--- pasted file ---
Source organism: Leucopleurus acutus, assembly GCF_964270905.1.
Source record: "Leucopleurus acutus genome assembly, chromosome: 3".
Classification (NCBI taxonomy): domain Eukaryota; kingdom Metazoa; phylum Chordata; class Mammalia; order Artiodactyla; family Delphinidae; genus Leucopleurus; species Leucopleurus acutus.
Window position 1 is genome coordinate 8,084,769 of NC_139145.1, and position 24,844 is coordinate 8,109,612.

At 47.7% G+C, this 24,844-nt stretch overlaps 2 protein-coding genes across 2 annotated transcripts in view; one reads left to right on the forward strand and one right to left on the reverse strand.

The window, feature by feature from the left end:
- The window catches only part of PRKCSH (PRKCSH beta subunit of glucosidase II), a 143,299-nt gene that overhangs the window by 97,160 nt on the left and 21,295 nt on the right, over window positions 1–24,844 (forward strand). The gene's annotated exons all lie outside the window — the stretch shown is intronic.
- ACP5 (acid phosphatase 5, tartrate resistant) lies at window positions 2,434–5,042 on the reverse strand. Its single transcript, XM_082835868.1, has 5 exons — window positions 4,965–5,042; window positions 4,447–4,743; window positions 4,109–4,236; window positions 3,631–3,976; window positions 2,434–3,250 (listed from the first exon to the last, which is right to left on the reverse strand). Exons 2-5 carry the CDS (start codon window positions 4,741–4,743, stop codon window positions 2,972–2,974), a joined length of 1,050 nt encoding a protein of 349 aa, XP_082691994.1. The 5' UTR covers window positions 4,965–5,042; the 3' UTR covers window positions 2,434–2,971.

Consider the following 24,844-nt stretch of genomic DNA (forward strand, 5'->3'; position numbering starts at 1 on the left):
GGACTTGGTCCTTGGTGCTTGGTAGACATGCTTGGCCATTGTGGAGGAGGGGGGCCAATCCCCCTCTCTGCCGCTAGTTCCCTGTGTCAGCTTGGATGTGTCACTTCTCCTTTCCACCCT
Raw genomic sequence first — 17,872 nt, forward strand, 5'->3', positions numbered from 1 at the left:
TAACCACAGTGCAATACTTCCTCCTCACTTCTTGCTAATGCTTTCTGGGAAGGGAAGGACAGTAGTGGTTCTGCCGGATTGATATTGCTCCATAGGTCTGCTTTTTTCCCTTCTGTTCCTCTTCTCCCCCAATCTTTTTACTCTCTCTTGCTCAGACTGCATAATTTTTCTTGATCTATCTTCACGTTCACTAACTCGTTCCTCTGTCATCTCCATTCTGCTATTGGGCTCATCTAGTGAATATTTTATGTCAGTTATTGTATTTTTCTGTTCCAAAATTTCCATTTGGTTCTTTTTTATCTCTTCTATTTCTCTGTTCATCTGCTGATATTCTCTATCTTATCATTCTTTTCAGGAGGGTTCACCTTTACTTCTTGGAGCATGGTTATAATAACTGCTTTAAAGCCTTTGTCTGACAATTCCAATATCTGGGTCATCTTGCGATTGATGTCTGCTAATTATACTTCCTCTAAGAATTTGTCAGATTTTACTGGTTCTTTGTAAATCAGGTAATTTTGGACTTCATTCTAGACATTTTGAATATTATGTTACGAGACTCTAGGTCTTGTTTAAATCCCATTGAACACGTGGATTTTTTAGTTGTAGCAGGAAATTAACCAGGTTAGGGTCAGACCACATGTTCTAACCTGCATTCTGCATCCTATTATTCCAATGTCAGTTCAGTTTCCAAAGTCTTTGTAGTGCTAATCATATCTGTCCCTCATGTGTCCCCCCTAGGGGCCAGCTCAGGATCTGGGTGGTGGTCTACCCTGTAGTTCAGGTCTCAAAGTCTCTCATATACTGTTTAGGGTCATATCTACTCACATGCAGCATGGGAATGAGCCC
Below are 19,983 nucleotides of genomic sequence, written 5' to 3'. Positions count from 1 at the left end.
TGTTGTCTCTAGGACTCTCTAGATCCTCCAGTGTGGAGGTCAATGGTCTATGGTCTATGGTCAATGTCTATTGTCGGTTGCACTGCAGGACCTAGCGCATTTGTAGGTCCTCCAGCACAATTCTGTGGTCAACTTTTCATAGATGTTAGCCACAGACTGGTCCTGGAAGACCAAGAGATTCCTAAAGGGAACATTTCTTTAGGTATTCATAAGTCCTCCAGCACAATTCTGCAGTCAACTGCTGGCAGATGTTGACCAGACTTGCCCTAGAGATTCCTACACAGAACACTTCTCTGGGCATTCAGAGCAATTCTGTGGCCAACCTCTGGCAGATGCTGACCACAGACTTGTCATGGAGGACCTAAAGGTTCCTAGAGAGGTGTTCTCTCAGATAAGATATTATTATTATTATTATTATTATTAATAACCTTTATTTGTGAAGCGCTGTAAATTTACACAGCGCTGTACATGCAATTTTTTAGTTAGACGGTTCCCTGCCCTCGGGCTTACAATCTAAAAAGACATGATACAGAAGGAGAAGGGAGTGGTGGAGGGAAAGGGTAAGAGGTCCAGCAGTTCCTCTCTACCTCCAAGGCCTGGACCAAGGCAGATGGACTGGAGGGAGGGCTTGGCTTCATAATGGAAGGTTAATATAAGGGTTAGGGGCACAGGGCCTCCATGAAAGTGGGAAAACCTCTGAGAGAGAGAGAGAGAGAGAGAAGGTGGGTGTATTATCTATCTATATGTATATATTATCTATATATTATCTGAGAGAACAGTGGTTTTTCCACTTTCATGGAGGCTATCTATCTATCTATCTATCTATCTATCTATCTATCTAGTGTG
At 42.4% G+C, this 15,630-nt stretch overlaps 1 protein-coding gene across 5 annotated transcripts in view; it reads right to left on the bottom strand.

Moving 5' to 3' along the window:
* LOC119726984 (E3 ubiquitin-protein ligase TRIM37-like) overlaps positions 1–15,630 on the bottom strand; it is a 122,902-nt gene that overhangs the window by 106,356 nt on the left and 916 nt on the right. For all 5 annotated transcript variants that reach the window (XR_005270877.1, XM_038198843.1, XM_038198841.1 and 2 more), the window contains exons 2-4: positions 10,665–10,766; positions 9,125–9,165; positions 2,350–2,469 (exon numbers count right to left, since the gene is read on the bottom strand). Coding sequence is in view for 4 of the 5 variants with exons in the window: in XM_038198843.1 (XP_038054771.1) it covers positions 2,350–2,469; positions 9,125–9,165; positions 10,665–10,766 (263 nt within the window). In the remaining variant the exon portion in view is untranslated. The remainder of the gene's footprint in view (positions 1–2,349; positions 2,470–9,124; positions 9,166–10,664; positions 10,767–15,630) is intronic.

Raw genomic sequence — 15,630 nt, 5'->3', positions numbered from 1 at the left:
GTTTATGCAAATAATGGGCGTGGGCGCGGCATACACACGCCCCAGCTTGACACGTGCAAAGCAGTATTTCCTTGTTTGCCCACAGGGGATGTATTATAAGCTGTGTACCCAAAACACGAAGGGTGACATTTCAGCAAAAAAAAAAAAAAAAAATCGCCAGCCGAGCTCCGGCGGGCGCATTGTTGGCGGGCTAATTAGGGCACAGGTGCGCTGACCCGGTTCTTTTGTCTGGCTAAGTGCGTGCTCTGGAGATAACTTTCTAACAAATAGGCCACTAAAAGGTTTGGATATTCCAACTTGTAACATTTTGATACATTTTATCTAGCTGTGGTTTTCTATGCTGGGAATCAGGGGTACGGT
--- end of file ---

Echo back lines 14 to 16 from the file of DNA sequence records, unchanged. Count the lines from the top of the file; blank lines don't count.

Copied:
TGTTGTCTCTAGGACTCTCTAGATCCTCCAGTGTGGAGGTCAATGGTCTATGGTCTATGGTCAATGTCTATTGTCGGTTGCACTGCAGGACCTAGCGCATTTGTAGGTCCTCCAGCACAATTCTGTGGTCAACTTTTCATAGATGTTAGCCACAGACTGGTCCTGGAAGACCAAGAGATTCCTAAAGGGAACATTTCTTTAGGTATTCATAAGTCCTCCAGCACAATTCTGCAGTCAACTGCTGGCAGATGTTGACCAGACTTGCCCTAGAGATTCCTACACAGAACACTTCTCTGGGCATTCAGAGCAATTCTGTGGCCAACCTCTGGCAGATGCTGACCACAGACTTGTCATGGAGGACCTAAAGGTTCCTAGAGAGGTGTTCTCTCAGATAAGATATTATTATTATTATTATTATTATTAATAACCTTTATTTGTGAAGCGCTGTAAATTTACACAGCGCTGTACATGCAATTTTTTAGTTAGACGGTTCCCTGCCCTCGGGCTTACAATCTAAAAAGACATGATACAGAAGGAGAAGGGAGTGGTGGAGGGAAAGGGTAAGAGGTCCAGCAGTTCCTCTCTACCTCCAAGGCCTGGACCAAGGCAGATGGACTGGAGGGAGGGCTTGGCTTCATAATGGAAGGTTAATATAAGGGTTAGGGGCACAGGGCCTCCATGAAAGTGGGAAAACCTCTGAGAGAGAGAGAGAGAGAGAGAAGGTGGGTGTATTATCTATCTATATGTATATATTATCTATATATTATCTGAGAGAACAGTGGTTTTTCCACTTTCATGGAGGCTATCTATCTATCTATCTATCTATCTATCTATCTATCTAGTGTG
At 42.4% G+C, this 15,630-nt stretch overlaps 1 protein-coding gene across 5 annotated transcripts in view; it reads right to left on the bottom strand.

Moving 5' to 3' along the window: